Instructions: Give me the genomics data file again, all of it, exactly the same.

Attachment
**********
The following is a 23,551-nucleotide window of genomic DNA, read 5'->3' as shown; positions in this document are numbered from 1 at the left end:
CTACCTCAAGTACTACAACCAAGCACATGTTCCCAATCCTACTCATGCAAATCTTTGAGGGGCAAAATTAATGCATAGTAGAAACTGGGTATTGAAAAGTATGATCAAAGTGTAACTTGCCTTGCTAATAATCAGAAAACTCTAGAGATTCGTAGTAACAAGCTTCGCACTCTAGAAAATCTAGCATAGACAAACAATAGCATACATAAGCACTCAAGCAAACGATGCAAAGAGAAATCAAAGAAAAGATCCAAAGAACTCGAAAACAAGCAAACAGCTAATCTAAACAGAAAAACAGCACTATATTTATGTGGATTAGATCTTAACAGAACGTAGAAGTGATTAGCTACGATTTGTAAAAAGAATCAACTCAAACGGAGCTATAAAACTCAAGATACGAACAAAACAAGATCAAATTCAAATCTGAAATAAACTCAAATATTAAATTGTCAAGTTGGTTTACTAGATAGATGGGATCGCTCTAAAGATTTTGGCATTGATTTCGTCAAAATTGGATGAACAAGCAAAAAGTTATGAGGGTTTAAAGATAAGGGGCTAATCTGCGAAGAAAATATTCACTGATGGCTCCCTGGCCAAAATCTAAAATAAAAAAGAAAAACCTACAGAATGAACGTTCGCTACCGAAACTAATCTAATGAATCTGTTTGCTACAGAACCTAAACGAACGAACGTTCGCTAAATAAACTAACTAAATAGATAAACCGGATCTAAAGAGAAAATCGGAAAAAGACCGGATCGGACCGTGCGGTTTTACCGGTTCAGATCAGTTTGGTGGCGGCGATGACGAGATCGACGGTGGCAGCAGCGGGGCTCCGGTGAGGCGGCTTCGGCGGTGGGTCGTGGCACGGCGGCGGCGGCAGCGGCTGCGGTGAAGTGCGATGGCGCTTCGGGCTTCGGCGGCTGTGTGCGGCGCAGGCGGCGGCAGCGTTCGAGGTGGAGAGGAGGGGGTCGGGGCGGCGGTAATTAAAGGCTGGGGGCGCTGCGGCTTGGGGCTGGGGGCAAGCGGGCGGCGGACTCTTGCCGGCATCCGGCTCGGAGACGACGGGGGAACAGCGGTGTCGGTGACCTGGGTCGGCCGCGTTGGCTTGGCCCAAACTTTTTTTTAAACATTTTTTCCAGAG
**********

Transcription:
The following is a 23,551-nucleotide window of genomic DNA, read 5'->3' as shown; positions in this document are numbered from 1 at the left end:
CTACCTCAAGTACTACAACCAAGCACATGTTCCCAATCCTACTCATGCAAATCTTTGAGGGGCAAAATTAATGCATAGTAGAAACTGGGTATTGAAAAGTATGATCAAAGTGTAACTTGCCTTGCTAATAATCAGAAAACTCTAGAGATTCGTAGTAACAAGCTTCGCACTCTAGAAAATCTAGCATAGACAAACAATAGCATACATAAGCACTCAAGCAAACGATGCAAAGAGAAATCAAAGAAAAGATCCAAAGAACTCGAAAACAAGCAAACAGCTAATCTAAACAGAAAAACAGCACTATATTTATGTGGATTAGATCTTAACAGAACGTAGAAGTGATTAGCTACGATTTGTAAAAAGAATCAACTCAAACGGAGCTATAAAACTCAAGATACGAACAAAACAAGATCAAATTCAAATCTGAAATAAACTCAAATATTAAATTGTCAAGTTGGTTTACTAGATAGATGGGATCGCTCTAAAGATTTTGGCATTGATTTCGTCAAAATTGGATGAACAAGCAAAAAGTTATGAGGGTTTAAAGATAAGGGGCTAATCTGCGAAGAAAATATTCACTGATGGCTCCCTGGCCAAAATCTAAAATAAAAAAGAAAAACCTACAGAATGAACGTTCGCTACCGAAACTAATCTAATGAATCTGTTTGCTACAGAACCTAAACGAACGAACGTTCGCTAAATAAACTAACTAAATAGATAAACCGGATCTAAAGAGAAAATCGGAAAAAGACCGGATCGGACCGTGCGGTTTTACCGGTTCAGATCAGTTTGGTGGCGGCGATGACGAGATCGACGGTGGCAGCAGCGGGGCTCCGGTGAGGCGGCTTCGGCGGTGGGTCGTGGCACGGCGGCGGCGGCAGCGGCTGCGGTGAAGTGCGATGGCGCTTCGGGCTTCGGCGGCTGTGTGCGGCGCAGGCGGCGGCAGCGTTCGAGGTGGAGAGGAGGGGGTCGGGGCGGCGGTAATTAAAGGCTGGGGGCGCTGCGGCTTGGGGCTGGGGGCAAGCGGGCGGCGGACTCTTGCCGGCATCCGGCTCGGAGACGACGGGGGAACAGCGGTGTCGGTGACCTGGGTCGGCCGCGTTGGCTTGGCCCAAACTTTTTTTTAAACATTTTTTCCAGAG